Legislation before Congress would require almost all state and
local governments to recognize public sector unions as the
exclusive representative of their public safety employees.
Supporters contend that the Public Safety Employer-Employee
Cooperation Act (H.R. 980) would lead to increased cooperation
between public safety workers and the government. In fact, most
public safety employees already belong to unions. Experience
suggests that collective bargaining would not further cooperation
but that it would impose a large unfunded mandate on the states.
Congress exempts federal public safety employees from collective
bargaining requirements, and it should continue to allow state and
local governments to do likewise if they see fit.
Most Already Belong to Unions
H.R. 980 would require almost every state and local government
to collectively bargain with public safety employees (policemen,
firefighters, and emergency medical personnel). It would override
local decision-making and force many states and localities to adopt
a model they have determined to be inappropriate.
The legislation is also a solution in search of a problem.
Thirty-four states already have collective bargaining for both
police and firefighters. Four states extend collective bargaining
privileges to firefighters but not police officers. In states without
laws mandating collective bargaining, some local governments
nonetheless do so. Other states authorize public employers to
voluntarily recognize collective bargaining agreements, but do not
Consequently, large majorities of public safety employees
already collectively bargain. In fact, 58.7 percent of police
officers and sheriffs' patrol officers and 70.3 percent of
firefighters are covered by collective bargaining agreements.
Fomenting Conflict, Not
Experience demonstrates that collective bargaining does not lead
to increased cooperation between public safety employees and their
employers. The process is inherently adversarial. Pitting employees
and employers against each other at the bargaining table creates as
much conflict as cooperation.
Public sector employees will often strike when the law
explicitly forbids it, putting vital public services at risk. In
September 2006, Detroit public school teachers went on strike.
Despite a court order telling them to return to work, hundreds of
thousands of students started the school year late. In December
2005, an illegal strike by transit workers paralyzed New York City
during the busiest shopping days of the year.
Collective bargaining creates strife even when workers do not
strike. The National Air Traffic Controllers Association has fought
contentiously with the federal government to raise salaries to
$200,000 a year.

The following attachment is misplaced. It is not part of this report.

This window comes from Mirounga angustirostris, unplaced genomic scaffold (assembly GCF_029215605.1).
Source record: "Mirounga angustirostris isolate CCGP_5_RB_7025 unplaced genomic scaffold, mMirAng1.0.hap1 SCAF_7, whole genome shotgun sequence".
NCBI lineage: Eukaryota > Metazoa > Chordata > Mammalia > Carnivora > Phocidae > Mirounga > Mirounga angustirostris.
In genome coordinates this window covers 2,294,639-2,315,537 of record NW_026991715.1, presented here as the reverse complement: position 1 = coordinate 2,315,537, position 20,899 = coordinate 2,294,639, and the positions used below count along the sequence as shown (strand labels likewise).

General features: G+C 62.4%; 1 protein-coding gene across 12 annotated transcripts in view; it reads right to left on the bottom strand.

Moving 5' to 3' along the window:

An Unfunded Mandate
H.R. 980 would impose a substantial unfunded mandate on state
and local governments. A union's monopoly over bargaining makes it
a cartel that prevents employers from hiring workers who would do
the same job for less than union wages. That benefits union members
at the expense of their potential competitors. It also means that
state and local governments must pay more to have the same work
done. Without providing financing for the mandate, the act will
force these governments to either cut services or raise taxes.
Congress Exempts Itself
The government should promote public safety employees on the
basis of merit and ability, not union seniority. Inflexible
regulations that are designed to benefit union members sometimes
stand in the way of the public good.
Curiously, Congress gives itself the same flexibility in dealing
with public safety employees that H.R. 980 would deny to local
governments. Federal national security workers cannot collectively
bargain. The Civil Service Reform Act of 1978 explicitly prohibits
CIA, FBI, National Security Agency, and Secret Service employees
from collective bargaining. Subsequent executive orders have
extended this prohibition to many more national security-related
agencies. Congress should not deny state and local governments the
flexibility to decide for themselves whether or not collective
bargaining would interfere with their duty to protect the
H.R. 980 is a solution in search of a problem. Most states
already require or allow public safety employees to collectively
bargain, and large majorities of police officers and firefighters
already belong to unions. Furthermore, collective bargaining does
not necessarily lead to a more cooperative workplace. H.R. 980
would impose a large unfunded mandate on state and local
governments that do not currently use collective bargaining. The
exemption for certain federal employees shows that Congress
recognizes the need for flexibility in some areas. It should not
take away the ability of state and local governments to choose to
collectively bargain or not, depending on their local
Sherk is Bradley Fellow in Labor Policy in the
Center for Data Analysis at The Heritage Foundation.
 R. Theodore Clark,
Jr., Partner, Seyfarth Shaw, LLP, "Testimony Before the Committee
on Education and Labor, U.S. House of Representatives," June 5,
2007, at /static/reportimages/DF8AB2271CD54C92E945AFB0F1B0FF70.pdf.
These states are Alaska, California, Connecticut, Delaware,
Florida, Hawaii, Illinois, Indiana, Iowa, Kansas, Kentucky, Maine,
Maryland, Massachusetts, Michigan, Minnesota, Missouri, Montana,
Nebraska, Nevada, New Hampshire, New Jersey, New York, North
Dakota, Ohio, Oklahoma, Oregon, Pennsylvania, Rhode Island, South
Dakota, Texas, Vermont, Washington, and Wisconsin.
 Ibid. These
states are Alabama, Georgia, Idaho, and Wyoming
 Barry Hirsch and
David MacPherson, "V. Occupation: Union Membership, Coverage,
Density, and Employment by Occupation, 2006," Union Membership and
Coverage Database from the CPS, at http://www.trinity.edu/bhirsch/unionstats.